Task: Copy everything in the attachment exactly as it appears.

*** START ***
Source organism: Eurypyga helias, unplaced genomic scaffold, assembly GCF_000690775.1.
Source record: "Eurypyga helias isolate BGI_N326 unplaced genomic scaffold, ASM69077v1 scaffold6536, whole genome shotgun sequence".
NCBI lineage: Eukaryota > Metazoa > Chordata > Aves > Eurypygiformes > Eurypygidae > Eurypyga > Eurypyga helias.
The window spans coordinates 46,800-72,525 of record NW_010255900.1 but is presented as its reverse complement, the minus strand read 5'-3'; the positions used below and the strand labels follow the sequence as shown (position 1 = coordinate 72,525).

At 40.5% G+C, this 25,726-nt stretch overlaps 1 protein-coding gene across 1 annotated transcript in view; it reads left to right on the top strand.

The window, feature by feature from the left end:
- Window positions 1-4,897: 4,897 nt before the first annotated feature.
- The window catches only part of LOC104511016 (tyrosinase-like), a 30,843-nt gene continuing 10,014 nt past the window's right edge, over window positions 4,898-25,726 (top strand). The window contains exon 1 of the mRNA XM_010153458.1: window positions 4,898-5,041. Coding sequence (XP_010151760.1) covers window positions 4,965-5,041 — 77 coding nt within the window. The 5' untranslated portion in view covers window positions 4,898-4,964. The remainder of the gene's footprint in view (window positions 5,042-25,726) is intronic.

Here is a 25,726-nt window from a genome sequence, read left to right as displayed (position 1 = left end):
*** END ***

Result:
Source organism: Eurypyga helias, unplaced genomic scaffold, assembly GCF_000690775.1.
Source record: "Eurypyga helias isolate BGI_N326 unplaced genomic scaffold, ASM69077v1 scaffold6536, whole genome shotgun sequence".
NCBI lineage: Eukaryota > Metazoa > Chordata > Aves > Eurypygiformes > Eurypygidae > Eurypyga > Eurypyga helias.
The window spans coordinates 46,800-72,525 of record NW_010255900.1 but is presented as its reverse complement, the minus strand read 5'-3'; the positions used below and the strand labels follow the sequence as shown (position 1 = coordinate 72,525).

At 40.5% G+C, this 25,726-nt stretch overlaps 1 protein-coding gene across 1 annotated transcript in view; it reads left to right on the top strand.

The window, feature by feature from the left end:
- Window positions 1-4,897: 4,897 nt before the first annotated feature.
- The window catches only part of LOC104511016 (tyrosinase-like), a 30,843-nt gene continuing 10,014 nt past the window's right edge, over window positions 4,898-25,726 (top strand). The window contains exon 1 of the mRNA XM_010153458.1: window positions 4,898-5,041. Coding sequence (XP_010151760.1) covers window positions 4,965-5,041 — 77 coding nt within the window. The 5' untranslated portion in view covers window positions 4,898-4,964. The remainder of the gene's footprint in view (window positions 5,042-25,726) is intronic.

Here is a 25,726-nt window from a genome sequence, read left to right as displayed (position 1 = left end):